My Little Free Library

Updated on October 11, 2017


Ever since I started to see little free libraries popping up in my neighborhood, I’ve wanted one for my yard. Not only is it a great way to share books with others, but it’s a way to unload excess books that I’d like to get rid of. My little free library has been a big hit in my neighborhood, and the neighbors have had a lot of questions about how to install one of their own. Here’s how I did it…


Purchasing Materials

My first step was to do a little research. After doing a simple Google search, I discovered the Little Free Library website: This is a non-profit organization that helps both individuals and groups purchase, install, and market their libraries all over the world. They have units for sale and also provide plaques with individual charter numbers for each library to make them easy to locate. I shopped around for units before deciding to buy mine from Etsy. It was cheaper, my desired size, and already assembled by a professional (whose Etsy page has disappeared so I can’t share the site with you) so I knew that it would be sturdy and waterproof. Mine cost less than $200.00 with shipping, but they can run anywhere from $150.00 to well over $1,000.00 depending on the size, shape, and paint job.

Most libraries come pre-assembled, but The Little Free Library site does have a box available to purchase that you can build yourself. I considered this option but was worried about the quality of the craftsmanship. So, I decided not to take my chances. While the ground was still frozen, my little free library arrived in the mail. So, I got to work gathering the materials I would need to install it.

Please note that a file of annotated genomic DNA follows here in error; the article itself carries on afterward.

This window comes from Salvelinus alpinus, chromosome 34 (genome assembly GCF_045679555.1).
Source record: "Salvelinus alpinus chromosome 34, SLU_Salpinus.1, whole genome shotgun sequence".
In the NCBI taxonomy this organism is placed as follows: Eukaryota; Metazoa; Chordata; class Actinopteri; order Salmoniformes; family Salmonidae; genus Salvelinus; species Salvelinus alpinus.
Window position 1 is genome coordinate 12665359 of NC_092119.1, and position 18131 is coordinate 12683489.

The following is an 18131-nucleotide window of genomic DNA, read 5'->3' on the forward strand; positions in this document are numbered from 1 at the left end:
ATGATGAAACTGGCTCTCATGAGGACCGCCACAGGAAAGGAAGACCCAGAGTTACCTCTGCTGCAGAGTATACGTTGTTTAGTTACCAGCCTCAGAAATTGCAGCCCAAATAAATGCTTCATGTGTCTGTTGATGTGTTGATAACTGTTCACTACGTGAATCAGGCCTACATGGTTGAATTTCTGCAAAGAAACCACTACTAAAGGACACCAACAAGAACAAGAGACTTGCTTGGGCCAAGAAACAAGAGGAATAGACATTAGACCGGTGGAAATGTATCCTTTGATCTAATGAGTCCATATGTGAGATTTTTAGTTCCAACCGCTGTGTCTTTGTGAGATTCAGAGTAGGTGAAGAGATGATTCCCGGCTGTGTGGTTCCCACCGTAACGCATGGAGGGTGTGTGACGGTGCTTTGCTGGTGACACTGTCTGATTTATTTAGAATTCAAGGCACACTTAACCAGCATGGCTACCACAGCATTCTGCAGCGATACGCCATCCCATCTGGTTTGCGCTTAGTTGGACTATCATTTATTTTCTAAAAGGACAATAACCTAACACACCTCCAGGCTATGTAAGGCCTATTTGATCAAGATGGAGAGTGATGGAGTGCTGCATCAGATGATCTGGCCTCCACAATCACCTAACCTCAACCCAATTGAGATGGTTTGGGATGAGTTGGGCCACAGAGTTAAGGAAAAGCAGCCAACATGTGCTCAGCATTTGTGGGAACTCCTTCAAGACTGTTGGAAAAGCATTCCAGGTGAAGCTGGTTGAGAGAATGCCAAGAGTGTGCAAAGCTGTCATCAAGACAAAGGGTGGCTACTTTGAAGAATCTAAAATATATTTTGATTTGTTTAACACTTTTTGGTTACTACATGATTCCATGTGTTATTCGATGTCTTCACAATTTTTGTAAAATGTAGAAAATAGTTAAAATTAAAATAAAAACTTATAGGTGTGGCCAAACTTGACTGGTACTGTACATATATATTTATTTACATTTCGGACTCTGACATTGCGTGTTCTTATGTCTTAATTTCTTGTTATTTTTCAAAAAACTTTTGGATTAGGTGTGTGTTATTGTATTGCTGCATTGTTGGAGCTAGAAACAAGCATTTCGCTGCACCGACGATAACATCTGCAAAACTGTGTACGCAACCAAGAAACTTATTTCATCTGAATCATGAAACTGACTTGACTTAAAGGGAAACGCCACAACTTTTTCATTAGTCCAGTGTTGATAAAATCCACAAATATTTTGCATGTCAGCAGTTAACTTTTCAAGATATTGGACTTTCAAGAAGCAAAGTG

The Etsy box came with all of the hardware and pre-drilled holes that I needed to install it, but it did not come with a post. So, I had to pick one up at Lowes. I also bought it unfinished. I was originally considering staining the wood a bright color to make it stand it out. Then, I found a small can of outdoor furniture paint in the clearance section at Lowes and decided that would be my color. Armed with some paint brushes and drop cloths, by the time the weather broke, I was ready to paint.



Painting took several coats and several days. In my spare room with the windows and doors open for ventilation, I applied three to four layers to the library. The problem with being assembled already was that it was hard to paint around the hinges, knob, and glass without missing a spot or hitting metal or glass. So, some extra small brushes were needed along with some strange painting angles to make sure that I hit every visible area. I decided to paint my post the same color as my library so that took some extra time since the post needed to be rotated after a few coats on each side.

Afterward, I sprayed it with some outdoor wood protector, but it was still wet after two days, and I did have to touch up my paint after I installed my library which defeated the purpose of spraying. So, I would recommend installing your library before applying any kind of polyurethane or wood protector.